When it comes to getting your dream job, these days, you’ll need not just good grades, but also relevant work experience. In fact, there’s more than enough information out there proving that undertaking an internship is one of the best ways to stand out to recruiters for a variety of reasons.
Not only does it provide valuable hands-on experience of what working is like, but there are plenty of other benefits too, from being a platform to establish professional networks, gaining valuable skills, as well as help you learn more about the industry you’re working in. In short, they’re incredibly useful.
However, with your hands currently tied with school, you might think there’s no opportunity for an internship. But what if you could kill two birds with one stone by taking up an internship while studying? It is possible, especially if you can lighten up your workload for the semester.
But is it a good idea though? Here are a few things to keep in mind before you set your plans in stone.
Consider your commitments
To start, how feasible is it for you to juggle both an internship and your current commitments? Above all else, you’re still a student, so ensuring that your schedule is free enough for coursework should be top priority. So if you find yourself having classes practically every weekday, it’ll be tricky to throw in a full-time internship as well.
Moreover, you might have other commitments beyond just your coursework, too. Whether it’s an extracurricular activity, an existing side job or leadership duties, it might be best not to add on more responsibilities to your plate.
And then there’s social obligations too. If you’re the type to spend a lot of time with your family and loved ones, keep in mind that taking up an internship will also cause that time to take a serious hit.
Even if you can afford the time, it doesn’t automatically mean that you can handle it all, easy peasy. Switching your state of mind from school to work to other activities can be taxing, especially if you lead a busy life. If you can’t deal with it, it can hurt your physical and mental well-being, which will end up jeopardising all your commitments!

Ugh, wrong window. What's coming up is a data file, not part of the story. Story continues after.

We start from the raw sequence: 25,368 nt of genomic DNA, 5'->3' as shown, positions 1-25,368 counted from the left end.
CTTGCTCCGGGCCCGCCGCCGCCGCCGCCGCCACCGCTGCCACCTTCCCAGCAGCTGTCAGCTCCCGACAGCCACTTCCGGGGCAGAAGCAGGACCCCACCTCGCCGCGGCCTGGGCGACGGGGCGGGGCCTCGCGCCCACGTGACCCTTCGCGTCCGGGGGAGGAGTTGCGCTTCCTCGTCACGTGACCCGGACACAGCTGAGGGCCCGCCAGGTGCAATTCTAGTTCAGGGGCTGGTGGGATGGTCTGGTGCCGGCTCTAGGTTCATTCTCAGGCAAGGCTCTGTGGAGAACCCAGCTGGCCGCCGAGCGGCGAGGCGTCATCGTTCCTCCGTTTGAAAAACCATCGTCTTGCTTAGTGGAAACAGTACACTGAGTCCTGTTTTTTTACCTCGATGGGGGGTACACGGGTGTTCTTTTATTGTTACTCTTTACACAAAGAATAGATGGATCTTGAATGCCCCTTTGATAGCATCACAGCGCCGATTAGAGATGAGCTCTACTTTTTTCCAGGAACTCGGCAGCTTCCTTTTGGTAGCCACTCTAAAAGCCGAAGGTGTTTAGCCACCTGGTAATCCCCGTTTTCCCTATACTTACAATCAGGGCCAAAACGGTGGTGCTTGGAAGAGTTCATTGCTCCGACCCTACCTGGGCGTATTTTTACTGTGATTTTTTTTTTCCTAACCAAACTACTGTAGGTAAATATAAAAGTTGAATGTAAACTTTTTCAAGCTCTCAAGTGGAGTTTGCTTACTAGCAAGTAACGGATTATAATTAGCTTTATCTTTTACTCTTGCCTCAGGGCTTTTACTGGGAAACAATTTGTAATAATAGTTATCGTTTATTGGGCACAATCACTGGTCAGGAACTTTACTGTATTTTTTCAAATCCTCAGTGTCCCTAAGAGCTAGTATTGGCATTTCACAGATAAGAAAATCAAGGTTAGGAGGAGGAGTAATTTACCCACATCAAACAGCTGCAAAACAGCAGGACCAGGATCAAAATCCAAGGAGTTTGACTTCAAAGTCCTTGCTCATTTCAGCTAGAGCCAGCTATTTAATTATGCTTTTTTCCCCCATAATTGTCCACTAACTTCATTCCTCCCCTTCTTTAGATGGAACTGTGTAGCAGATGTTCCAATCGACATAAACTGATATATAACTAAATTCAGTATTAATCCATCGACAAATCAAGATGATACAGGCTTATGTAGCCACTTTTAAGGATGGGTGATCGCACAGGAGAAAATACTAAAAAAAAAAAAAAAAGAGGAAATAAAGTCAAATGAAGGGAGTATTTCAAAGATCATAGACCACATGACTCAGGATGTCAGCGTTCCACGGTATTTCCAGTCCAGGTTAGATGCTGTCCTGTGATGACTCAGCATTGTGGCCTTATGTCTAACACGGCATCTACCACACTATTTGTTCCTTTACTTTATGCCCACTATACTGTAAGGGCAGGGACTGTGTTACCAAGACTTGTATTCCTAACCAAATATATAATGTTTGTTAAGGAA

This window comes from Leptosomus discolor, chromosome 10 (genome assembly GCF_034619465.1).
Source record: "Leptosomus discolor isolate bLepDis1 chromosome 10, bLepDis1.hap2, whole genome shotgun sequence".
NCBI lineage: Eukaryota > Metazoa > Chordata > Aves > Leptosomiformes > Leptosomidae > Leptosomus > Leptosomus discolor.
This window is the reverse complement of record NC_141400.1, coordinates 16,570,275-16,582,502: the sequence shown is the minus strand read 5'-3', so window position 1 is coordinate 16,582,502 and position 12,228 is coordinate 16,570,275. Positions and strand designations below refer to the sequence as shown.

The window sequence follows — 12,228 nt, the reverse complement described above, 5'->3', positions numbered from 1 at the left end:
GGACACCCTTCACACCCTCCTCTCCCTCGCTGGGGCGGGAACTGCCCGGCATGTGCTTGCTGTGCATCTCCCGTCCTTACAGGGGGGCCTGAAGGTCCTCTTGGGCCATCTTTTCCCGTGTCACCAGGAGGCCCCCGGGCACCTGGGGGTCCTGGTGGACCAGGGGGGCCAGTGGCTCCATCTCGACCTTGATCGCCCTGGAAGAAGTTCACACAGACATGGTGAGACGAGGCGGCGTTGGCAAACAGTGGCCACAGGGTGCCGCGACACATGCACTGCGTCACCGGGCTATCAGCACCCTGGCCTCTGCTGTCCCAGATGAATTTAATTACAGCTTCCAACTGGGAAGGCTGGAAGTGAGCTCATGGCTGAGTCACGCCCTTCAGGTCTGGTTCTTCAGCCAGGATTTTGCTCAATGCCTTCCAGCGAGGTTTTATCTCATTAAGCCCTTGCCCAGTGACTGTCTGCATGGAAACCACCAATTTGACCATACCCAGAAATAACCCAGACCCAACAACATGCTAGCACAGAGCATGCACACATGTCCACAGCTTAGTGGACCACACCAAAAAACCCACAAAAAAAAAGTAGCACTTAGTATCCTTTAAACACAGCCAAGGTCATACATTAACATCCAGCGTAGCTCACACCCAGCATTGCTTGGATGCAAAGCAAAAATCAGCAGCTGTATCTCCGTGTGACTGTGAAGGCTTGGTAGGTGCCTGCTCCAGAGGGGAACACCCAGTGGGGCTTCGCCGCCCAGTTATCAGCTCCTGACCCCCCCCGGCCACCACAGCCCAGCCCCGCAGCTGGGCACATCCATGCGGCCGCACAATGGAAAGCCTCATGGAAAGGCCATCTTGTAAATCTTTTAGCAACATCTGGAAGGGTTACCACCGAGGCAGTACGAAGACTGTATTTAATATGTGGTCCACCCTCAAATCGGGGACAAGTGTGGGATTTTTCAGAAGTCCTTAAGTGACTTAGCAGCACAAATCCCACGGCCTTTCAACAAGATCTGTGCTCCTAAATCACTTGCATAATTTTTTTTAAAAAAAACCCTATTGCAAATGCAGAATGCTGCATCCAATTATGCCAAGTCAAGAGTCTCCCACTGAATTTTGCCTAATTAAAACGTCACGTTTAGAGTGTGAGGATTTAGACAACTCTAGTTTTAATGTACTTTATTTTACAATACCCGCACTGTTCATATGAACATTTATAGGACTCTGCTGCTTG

Prepare for what’s ahead
Generally, there isn’t a one-stop shop for part-time internships in particular, but utilising the resources at your university’s career centre is still your best bet. Alternatively, you could also consider sending in speculative applications to the companies you’d like to work at.
But while applying, it’s best that you stay firm on your working conditions, such as your work hours and whether you’ll be able to work remotely. Some companies may also be flexible enough to let you take time off during busy periods (such as exams), so long as you let them know in advance and are honest about your situation.
As to how you can stay on top of your full schedule, here are a few tips to help you manage:
1. Make a schedule, and stick to it
Going into an internship while studying means that you’ll have to juggle your time efficiently. Depending on your workload, you’ll likely have to spend your daylight hours at work or school, while rushing out assignments at night, among other potential sacrifices. In short, your time management and organisational skills will be put to the test, and will be some of the biggest factors in making it work.
It can be difficult, especially at the start when there’s so much going on at once. But by planning things out ahead of time, managing your time and tasks will eventually get easier.
2. Communication is key
Because you’ll be dealing with multiple commitments at once, it’s crucial to keep people in the loop about what’s going on. And that includes your supervisors, professors, peers and loved ones. For instance, if you know that you have a string of exams coming up, be sure to let your supervisor know about your situation, and ask if it’s possible to reduce your workload. Generally, as long as you are reasonable, polite about it, and tell them ahead of time, they will usually be understanding.
That being said, that doesn’t mean that you can expect them to always bend the rules for you, whether that’s extending deadlines or giving you a pass on a missed assignment. There’s a limit to how much the other party can make exceptions for you before it just turns into you taking advantage of them.
3. Take care of yourself
Within all this hustle and bustle, it can be easy to forget self-care, and if you aren’t careful, you could be on a one-way trip to physical and mental burnout, which can hurt how you perform at both work and school. So remember to set aside some time to rest and exercise. After all, you’ll need to manage not just your time, but your stress levels as well.
Do what’s best for you
It can seem overwhelming, but managing both your studies and an internship is possible once you get used to the balancing act. It could be a good way to demonstrate your time management and organisational skills to employers when you start looking for jobs.
That being said, don’t feel pressured to do so, or feel guilty if you can’t afford to take an internship while studying. Not everyone has the capacity to do so and it can be a very draining experience nonetheless, so there’s nothing wrong with putting your own needs first. There are always the semester breaks, or even after university to explore your options. What matters most is making sure your current experiences are beneficial to you, as well as your well-being.